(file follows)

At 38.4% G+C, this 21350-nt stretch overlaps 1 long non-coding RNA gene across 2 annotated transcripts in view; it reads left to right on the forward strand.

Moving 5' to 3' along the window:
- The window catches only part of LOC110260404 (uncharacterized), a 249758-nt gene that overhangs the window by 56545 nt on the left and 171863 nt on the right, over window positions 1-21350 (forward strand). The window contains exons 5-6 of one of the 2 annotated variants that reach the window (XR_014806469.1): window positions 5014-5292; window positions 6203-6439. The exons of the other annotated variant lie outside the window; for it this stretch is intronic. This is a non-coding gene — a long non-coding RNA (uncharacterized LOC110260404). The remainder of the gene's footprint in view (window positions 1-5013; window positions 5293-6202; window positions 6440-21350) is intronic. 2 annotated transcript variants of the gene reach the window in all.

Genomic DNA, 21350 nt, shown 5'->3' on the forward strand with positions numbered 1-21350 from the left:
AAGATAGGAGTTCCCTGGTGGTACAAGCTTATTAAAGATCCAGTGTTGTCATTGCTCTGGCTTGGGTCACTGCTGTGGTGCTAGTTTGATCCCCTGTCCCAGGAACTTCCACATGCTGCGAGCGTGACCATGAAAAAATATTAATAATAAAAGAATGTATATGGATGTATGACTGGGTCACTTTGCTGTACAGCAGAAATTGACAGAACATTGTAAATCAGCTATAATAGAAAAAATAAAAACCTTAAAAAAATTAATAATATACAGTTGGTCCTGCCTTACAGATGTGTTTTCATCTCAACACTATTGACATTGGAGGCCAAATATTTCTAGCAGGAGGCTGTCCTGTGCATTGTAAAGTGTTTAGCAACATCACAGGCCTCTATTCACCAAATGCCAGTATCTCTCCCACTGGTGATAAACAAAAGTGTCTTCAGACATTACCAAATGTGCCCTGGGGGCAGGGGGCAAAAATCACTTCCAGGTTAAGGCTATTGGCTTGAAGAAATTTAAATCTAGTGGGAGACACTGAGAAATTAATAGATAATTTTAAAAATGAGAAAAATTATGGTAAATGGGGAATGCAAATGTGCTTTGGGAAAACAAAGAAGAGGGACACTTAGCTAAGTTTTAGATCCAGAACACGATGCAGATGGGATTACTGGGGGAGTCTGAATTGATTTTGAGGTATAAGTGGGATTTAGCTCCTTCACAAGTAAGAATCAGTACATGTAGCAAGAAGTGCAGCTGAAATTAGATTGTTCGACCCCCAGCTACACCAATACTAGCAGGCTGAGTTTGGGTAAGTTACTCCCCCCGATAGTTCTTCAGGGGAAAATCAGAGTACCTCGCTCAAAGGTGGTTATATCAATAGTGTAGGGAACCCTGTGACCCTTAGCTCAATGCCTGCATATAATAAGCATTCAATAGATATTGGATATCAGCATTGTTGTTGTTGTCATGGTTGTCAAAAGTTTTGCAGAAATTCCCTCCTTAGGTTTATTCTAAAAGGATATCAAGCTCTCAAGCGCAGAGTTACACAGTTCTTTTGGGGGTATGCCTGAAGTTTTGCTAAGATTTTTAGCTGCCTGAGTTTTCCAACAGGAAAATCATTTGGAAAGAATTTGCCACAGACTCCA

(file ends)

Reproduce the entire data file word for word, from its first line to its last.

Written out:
At 38.4% G+C, this 21350-nt stretch overlaps 1 long non-coding RNA gene across 2 annotated transcripts in view; it reads left to right on the forward strand.

Moving 5' to 3' along the window:
- The window catches only part of LOC110260404 (uncharacterized), a 249758-nt gene that overhangs the window by 56545 nt on the left and 171863 nt on the right, over window positions 1-21350 (forward strand). The window contains exons 5-6 of one of the 2 annotated variants that reach the window (XR_014806469.1): window positions 5014-5292; window positions 6203-6439. The exons of the other annotated variant lie outside the window; for it this stretch is intronic. This is a non-coding gene — a long non-coding RNA (uncharacterized LOC110260404). The remainder of the gene's footprint in view (window positions 1-5013; window positions 5293-6202; window positions 6440-21350) is intronic. 2 annotated transcript variants of the gene reach the window in all.

Genomic DNA, 21350 nt, shown 5'->3' on the forward strand with positions numbered 1-21350 from the left:
AAGATAGGAGTTCCCTGGTGGTACAAGCTTATTAAAGATCCAGTGTTGTCATTGCTCTGGCTTGGGTCACTGCTGTGGTGCTAGTTTGATCCCCTGTCCCAGGAACTTCCACATGCTGCGAGCGTGACCATGAAAAAATATTAATAATAAAAGAATGTATATGGATGTATGACTGGGTCACTTTGCTGTACAGCAGAAATTGACAGAACATTGTAAATCAGCTATAATAGAAAAAATAAAAACCTTAAAAAAATTAATAATATACAGTTGGTCCTGCCTTACAGATGTGTTTTCATCTCAACACTATTGACATTGGAGGCCAAATATTTCTAGCAGGAGGCTGTCCTGTGCATTGTAAAGTGTTTAGCAACATCACAGGCCTCTATTCACCAAATGCCAGTATCTCTCCCACTGGTGATAAACAAAAGTGTCTTCAGACATTACCAAATGTGCCCTGGGGGCAGGGGGCAAAAATCACTTCCAGGTTAAGGCTATTGGCTTGAAGAAATTTAAATCTAGTGGGAGACACTGAGAAATTAATAGATAATTTTAAAAATGAGAAAAATTATGGTAAATGGGGAATGCAAATGTGCTTTGGGAAAACAAAGAAGAGGGACACTTAGCTAAGTTTTAGATCCAGAACACGATGCAGATGGGATTACTGGGGGAGTCTGAATTGATTTTGAGGTATAAGTGGGATTTAGCTCCTTCACAAGTAAGAATCAGTACATGTAGCAAGAAGTGCAGCTGAAATTAGATTGTTCGACCCCCAGCTACACCAATACTAGCAGGCTGAGTTTGGGTAAGTTACTCCCCCCGATAGTTCTTCAGGGGAAAATCAGAGTACCTCGCTCAAAGGTGGTTATATCAATAGTGTAGGGAACCCTGTGACCCTTAGCTCAATGCCTGCATATAATAAGCATTCAATAGATATTGGATATCAGCATTGTTGTTGTTGTCATGGTTGTCAAAAGTTTTGCAGAAATTCCCTCCTTAGGTTTATTCTAAAAGGATATCAAGCTCTCAAGCGCAGAGTTACACAGTTCTTTTGGGGGTATGCCTGAAGTTTTGCTAAGATTTTTAGCTGCCTGAGTTTTCCAACAGGAAAATCATTTGGAAAGAATTTGCCACAGACTCCA